Before you begin to construct the paper you
should consider who you want to read it. Is it your peers within your
own institution? Is it directed at an audience within your own country?
Or, do you want it to be read by the international community? Once you
have a clear idea of the scale of your desired readership you then need to
look at the potential journals available to fit that audience and determine
whether the information you hope to produce is suitable for that journal.
All reputable journals define their scope either in the journal itself or on
their website. Some are broad, for example
The International Forestry Review
states that it 'is a peer-reviewed scientific
journal that publishes papers, comments and book reviews covering
forest science, policy, management and conservation.'
while others are more specific, for example
The material published in JEM focusses on the interests and concerns of scientists in natural
and social sciences, policy makers, administrators and practitioners in
environmental management. Subjects must concern environmental management
but may range widely to include theoretical and conceptual aspects,
environmental system analysis (including modelling), policies, legal
aspects, planning and practice of environmental management. Topics may be
covered at the international to national or global to local scales and may
deal with terrestrial, aquatic or atmospheric systems. Ecosystem concepts
and integrated perspectives of natural and cultural ecosystems should be
adopted and developed wherever feasible.
Make sure you read these statements to guide
you in your search for potentially suitable journals.
Another point to consider is when you want your paper to be published.
Most journals indicate the average length of time between submission and
publication and it is worth taking note of this otherwise so that you get a
realistic indication of how long you might have to wait.
Your key message
is one of the most important parts of writing your paper, and one that is
often overlooked. Think carefully about what it is that you want
your readers to understand about your work. Remember, we are all
busy and we need to absorb key messages quickly and clearly. Try
Write down the three key points of your paper.
Summarise your paper in one sentence.
Describe your work to a colleague in one minute.
These might sound easy, but try them and you'll find out they aren't!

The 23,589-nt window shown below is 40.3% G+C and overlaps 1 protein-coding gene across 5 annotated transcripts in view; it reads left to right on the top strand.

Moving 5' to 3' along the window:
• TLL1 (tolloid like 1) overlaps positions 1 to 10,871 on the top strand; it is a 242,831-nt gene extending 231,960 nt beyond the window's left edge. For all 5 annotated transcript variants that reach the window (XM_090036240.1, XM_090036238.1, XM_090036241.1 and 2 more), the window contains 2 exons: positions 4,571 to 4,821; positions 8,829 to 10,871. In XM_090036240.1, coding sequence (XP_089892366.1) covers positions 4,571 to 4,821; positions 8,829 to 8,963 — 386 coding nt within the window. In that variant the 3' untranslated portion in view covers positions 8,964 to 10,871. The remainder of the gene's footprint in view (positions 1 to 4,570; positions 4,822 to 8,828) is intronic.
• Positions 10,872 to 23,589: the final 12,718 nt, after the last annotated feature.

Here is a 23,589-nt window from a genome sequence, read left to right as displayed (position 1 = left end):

Don't rush this part of your planning. It really is worth spending
time getting it right. Once you have mastered these exercises you
will feel more confident about the whole writing process that follows.
you find it difficult to summarise your work in one sentence then these
examples might help you:
A firm's size, type of tenure holding and
reliance on export markets are important factors in explaining why
forest companies consider certification.
The investigation indicated that while
D. edulis is an important tree for farmers its value to the rural
economy could be increased through further domestication.
This paper seeks to describe and explain
changes in forest cover, and highlight the need for more accurate and
reliable data collection in the future.
common problem with summarising work is that there are several key
findings. Remember this exercise is simply meant to focus your
thinking on the key issues. It is not going to form the published
abstract. So, if you really can't squeeze your key message into one
sentence don't worry. Try to do it in two. If you can't do that then
you need to take a careful look at the reasons. Is it because you
aren't confident about your work, or maybe you aren't too sure yourself
what are the key findings. Remember, this is a very important part
of the process for writing papers so work at it. Talk to your
colleagues and see if between you it is possible to highlight the key
message of your work. Don't go on to the next section until you
are confident that you have summarised your main message.